The Caps finished with a 39-35-10 for third place in the Atlantic Division, behind the New York Rangers, who had won the President’s Trophy, and the New Jersey Devils. They ended up as the seventh seed in the Eastern Conference playoffs and played the Pittsburgh Penguins in the first round. Despite being the underdog, the Capitals beat the Penguins in six games for the first time in franchise history.
The Capitals advanced to play against the New York Rangers, who won the Presidents’ Trophy for the regular season. However, the Rangers were victorious in that series, winning in five games. The Rangers went on to win the Stanley Cup.
After the season, team captain Kevin Hatcher departed in free agency, as did the team’s leading scorer, Mike Ridley. Dale Hunter would become the team’s captain. But, due to the owners’ lockout, the 1994-95 season did not resume until January 1995.
20 Years Ago – 2003-04 Season
The expectation for the Caps entering the 2003-04 season was that they would make the playoffs and possibly contend for the Stanley Cup. However, after winning their opener, they did not win again in October, until Halloween.
Given that the team was performing poorly and that their most important forwards (Jaromir Jagr, Robert Lang, Peter Bondra, and Michael Nylander) were over 30 years of age, the Caps’ management figured it was time for the team to rebuild. Veteran players would be traded for draft picks and prospects.
Even before October ended, the Caps traded their Captain, Steve Konowalchuk, to the Colorado Avalanche. As the Caps continued to lose, more veteran players got traded, including Jagr, Bondra, Lang, defenseman Sergei Gonchar, Nylander, and Mike Grier, generally for picks and prospects.
Photo: John McDonnell/Washington Post
The team’s results after the trades reflected their decimated personnel. After the Peter Bondra trade of February 19, their record was 4-14-3-1. Their record after the trade deadline of March 9 was 2-8-2-1. Their final record for the season was 23-46-10-3 for 59 points which was tied for second worst in the league with the Chicago Blackhawks and just one point better than the Pittsburgh Penguins.
Due to tiebreakers, they were rated ahead of Chicago and had the third-worst record. It was the team’s worst record since 1978-79. However, there was a prize that awaited the Capitals after that awful season – they won the draft lottery in a year where the top-ranked prospect was a Russian forward named Alexander Ovechkin who was expected to be a generational player on the order of Wayne Gretzky or Mario Lemieux.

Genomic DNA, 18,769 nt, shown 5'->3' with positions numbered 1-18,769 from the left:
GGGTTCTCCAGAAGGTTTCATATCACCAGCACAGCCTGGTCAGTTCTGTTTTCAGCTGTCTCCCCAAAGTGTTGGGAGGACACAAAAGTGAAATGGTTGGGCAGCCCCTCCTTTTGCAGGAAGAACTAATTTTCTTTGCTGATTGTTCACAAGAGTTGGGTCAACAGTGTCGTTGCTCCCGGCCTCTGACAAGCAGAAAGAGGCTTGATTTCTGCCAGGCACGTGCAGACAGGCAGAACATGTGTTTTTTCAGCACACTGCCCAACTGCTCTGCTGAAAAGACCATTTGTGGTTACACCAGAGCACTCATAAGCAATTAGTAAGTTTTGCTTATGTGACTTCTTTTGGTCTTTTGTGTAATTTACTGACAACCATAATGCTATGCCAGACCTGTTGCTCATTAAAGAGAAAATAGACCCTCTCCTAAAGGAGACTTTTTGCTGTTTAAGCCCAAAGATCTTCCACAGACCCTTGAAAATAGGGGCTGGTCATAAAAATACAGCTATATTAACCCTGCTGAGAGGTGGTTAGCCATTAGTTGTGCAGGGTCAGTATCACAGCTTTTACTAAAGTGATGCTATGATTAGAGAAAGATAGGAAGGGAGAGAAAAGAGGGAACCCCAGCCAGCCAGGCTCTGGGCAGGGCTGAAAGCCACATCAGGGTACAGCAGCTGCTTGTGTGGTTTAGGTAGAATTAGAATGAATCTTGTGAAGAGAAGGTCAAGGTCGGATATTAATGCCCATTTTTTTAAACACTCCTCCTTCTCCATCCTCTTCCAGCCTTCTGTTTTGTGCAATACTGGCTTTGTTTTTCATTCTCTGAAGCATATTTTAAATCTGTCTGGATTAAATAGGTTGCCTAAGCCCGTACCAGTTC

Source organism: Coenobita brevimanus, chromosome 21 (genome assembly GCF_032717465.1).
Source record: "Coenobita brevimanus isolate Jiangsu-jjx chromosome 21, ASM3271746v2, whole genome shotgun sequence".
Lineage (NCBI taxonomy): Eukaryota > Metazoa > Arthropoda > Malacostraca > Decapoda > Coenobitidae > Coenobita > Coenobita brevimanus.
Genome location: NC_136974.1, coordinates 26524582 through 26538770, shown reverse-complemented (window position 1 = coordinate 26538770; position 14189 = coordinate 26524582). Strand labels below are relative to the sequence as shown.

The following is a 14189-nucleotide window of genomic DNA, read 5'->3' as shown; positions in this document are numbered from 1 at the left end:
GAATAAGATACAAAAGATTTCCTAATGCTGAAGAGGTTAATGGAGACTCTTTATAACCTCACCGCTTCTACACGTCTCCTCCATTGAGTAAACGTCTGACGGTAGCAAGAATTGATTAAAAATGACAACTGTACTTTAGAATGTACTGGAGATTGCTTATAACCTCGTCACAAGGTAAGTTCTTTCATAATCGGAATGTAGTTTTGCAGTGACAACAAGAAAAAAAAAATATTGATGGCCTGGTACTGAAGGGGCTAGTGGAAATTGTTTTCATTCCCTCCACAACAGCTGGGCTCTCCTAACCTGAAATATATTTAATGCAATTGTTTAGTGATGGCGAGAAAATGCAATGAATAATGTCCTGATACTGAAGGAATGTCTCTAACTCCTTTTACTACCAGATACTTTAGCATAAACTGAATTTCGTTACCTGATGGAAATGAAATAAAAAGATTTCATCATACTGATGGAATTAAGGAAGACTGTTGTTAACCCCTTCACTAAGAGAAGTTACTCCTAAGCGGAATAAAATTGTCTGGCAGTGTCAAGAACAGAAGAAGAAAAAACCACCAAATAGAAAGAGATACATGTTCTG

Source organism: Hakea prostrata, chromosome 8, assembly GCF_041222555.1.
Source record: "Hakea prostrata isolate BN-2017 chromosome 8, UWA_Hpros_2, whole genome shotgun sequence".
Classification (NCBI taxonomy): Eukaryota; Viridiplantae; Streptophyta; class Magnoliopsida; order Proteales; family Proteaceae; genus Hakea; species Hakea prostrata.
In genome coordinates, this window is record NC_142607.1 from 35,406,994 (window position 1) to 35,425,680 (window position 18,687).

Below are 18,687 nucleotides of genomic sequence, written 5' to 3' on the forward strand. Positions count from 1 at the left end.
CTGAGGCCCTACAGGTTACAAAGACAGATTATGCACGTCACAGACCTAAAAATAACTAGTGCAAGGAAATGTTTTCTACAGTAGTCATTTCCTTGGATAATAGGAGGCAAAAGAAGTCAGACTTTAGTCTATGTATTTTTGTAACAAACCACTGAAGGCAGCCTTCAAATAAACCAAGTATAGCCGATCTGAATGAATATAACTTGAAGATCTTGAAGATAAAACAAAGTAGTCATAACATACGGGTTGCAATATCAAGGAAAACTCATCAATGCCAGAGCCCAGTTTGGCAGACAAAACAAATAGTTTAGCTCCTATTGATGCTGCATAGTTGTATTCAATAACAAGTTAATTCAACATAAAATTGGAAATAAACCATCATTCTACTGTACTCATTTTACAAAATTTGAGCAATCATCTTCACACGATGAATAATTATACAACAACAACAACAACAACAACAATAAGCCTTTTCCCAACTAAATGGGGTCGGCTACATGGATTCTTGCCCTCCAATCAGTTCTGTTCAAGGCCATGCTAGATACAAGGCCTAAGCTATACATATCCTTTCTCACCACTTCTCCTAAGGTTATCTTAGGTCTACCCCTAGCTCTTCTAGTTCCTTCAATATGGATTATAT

10 Years Ago – 2013-14 Season – Year 40
This was the first full season after the lockout of 2012. This would be head coach Adam Oates’ first full season coaching the team. In 2012-13, the Capitals, under Oates, had gotten off to a very poor start but caught fire towards the end to make the playoffs. It appeared that Alex Ovechkin’s goal-scoring ability had rebounded under Oates as he scored 32 goals in 48 games in 2012-13 after three relatively down seasons of scoring between 30-40 goals a year.
Photo: Toni L. Sandys/The Washington Post
It was a season of streaks where they had three four-game winning streaks, two four-game losing streaks, a seven-game losing streak, and a five-game losing streak near the end of the season that knocked them out of the playoffs. Ovechkin scored over 50 goals that season but had a Plus/Minus of -35. The Capitals’ defense was poor, during a season where players would be shuffled back and forth from the Hershey Bears to the Capitals.
On a positive note, the Capitals’ first-round pick from 2010, Evgeny Kuznetsov finally came over to America, coming over in early March, after the completion of his KHL season.
After the season, the Capitals let both General Manager George McPhee and Head Coach Adam Oates, as their contracts were expiring that year. Bryan MacLellan was elevated to the General Manager post. Barry Trotz, who was recently fired by the Nashville Predators, became the new Head Coach. They also made acquiring defensive help a priority as they signed Brooks Orpik and Matt Niskanen in free agency.
By Diane Doyle